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What is a Voice Activated Assistant and What Does it Mean to Me?

Voice activation of computer technology, beginning with using human speech to get a computer to understand a function you want it to perform and developing from there, has been a dream for many years but a practicality much more recently. The potential applications are almost innumerable, and one cannot exaggerate the helpfulness of technology that you do not need to sit directly next to, hold in your hand, or even touch. IBM’s Shoebox, introduced at the 1962 Seattle World’s Fair, was able to recognize sixteen spoken words and the digits 0 to 9. Now, nearly everyone carries a device with them daily that can perform dozens of tasks, if not more, via voice command.

The modern revolution in voice-activated assistants arguably began when Apple released Siri on the iPhone 4S in October of 2011. The market now includes voice assistant programs on smart phones and tablets, now built into just about every one manufactured, as well as gaming systems, PCs, TVs, wearables, speakers, and nearly every make and model of tech device imaginable. Every major tech company (and most smaller ones) have their own version on the market. Apple has Siri, Google has Google Assistant, and Microsoft has Cortana. Amazon’s Alexa now dominates the market as the most popular voice assistant, built into products of all kinds from hundreds of different companies.

There seems to be no end to the many products created for everyday use that utilize voice assistance technology. Suffice it to say, reliable and quick professional tech help is becoming more and more necessary. Voice assistance tech includes smart home devices like thermostats, lights, security systems, robotic vacuum cleaners, doorbells, cameras, locks, wifi routers, and much more. It also includes but goes far beyond music streaming services and online radio, event ticketing, online searches for virtually anything. In fact, Amazon boasts that Alexa can perform over 15,000 “skills.” Also in development are professionally specialized voice activation programs like Eva, a voice assistant that can simplify record-keeping for health care providers.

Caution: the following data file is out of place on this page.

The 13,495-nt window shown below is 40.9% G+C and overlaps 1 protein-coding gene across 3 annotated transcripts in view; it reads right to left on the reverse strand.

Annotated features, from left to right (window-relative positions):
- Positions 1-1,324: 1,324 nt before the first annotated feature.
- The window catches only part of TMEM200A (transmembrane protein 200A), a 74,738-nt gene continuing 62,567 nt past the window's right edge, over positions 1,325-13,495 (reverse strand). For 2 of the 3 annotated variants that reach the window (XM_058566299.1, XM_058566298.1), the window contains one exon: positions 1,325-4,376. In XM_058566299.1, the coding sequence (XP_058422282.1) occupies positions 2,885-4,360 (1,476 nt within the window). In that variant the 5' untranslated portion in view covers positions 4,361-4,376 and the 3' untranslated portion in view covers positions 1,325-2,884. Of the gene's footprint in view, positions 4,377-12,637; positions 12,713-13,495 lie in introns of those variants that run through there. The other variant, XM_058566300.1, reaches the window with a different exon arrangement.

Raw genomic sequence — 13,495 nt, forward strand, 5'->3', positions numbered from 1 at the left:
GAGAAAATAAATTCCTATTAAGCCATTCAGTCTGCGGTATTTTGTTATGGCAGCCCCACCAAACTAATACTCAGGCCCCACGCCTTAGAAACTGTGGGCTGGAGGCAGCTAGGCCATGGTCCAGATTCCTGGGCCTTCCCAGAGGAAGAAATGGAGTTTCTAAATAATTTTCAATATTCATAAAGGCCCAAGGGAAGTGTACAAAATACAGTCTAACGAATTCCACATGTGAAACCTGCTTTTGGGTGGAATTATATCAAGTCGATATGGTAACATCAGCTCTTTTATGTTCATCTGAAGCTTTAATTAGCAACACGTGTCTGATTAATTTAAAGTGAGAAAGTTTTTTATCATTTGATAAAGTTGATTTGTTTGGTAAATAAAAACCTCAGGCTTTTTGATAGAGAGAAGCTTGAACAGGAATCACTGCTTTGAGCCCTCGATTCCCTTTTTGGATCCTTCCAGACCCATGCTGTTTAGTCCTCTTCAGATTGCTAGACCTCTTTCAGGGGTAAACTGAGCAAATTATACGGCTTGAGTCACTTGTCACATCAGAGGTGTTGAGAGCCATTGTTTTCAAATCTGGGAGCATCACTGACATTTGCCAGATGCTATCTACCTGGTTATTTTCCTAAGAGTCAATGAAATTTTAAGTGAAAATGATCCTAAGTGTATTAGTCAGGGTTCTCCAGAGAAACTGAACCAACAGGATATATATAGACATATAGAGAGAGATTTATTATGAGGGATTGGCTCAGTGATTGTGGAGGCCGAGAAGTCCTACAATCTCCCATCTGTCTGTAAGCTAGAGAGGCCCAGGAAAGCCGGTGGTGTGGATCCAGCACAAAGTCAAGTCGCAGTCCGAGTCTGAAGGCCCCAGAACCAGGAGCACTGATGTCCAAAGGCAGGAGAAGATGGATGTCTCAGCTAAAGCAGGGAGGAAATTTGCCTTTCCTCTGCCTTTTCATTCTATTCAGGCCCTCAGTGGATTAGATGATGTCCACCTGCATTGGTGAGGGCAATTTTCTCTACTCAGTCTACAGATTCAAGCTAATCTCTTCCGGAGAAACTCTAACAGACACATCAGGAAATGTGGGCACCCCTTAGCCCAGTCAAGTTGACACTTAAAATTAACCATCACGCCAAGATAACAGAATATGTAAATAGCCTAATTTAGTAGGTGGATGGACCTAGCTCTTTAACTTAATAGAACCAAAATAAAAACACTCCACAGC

Of course, this technology has opened the door for all sorts of issues requiring professional help with regards to privacy and data security. This is something that tech companies are working to address, but as technology grows, so too do the threats that accompany it. For now, voice activated assistants continue to progress rapidly and are one of the best examples we have of the development and growth of machine learning. It is easy to see why it has become such a demand, given that there are so many tasks easier to complete without hands and can help people with disabilities as well as those too busy to handle the many things our technology can. Soon, it seems, there will be very little we cannot achieve via voice activation technology.

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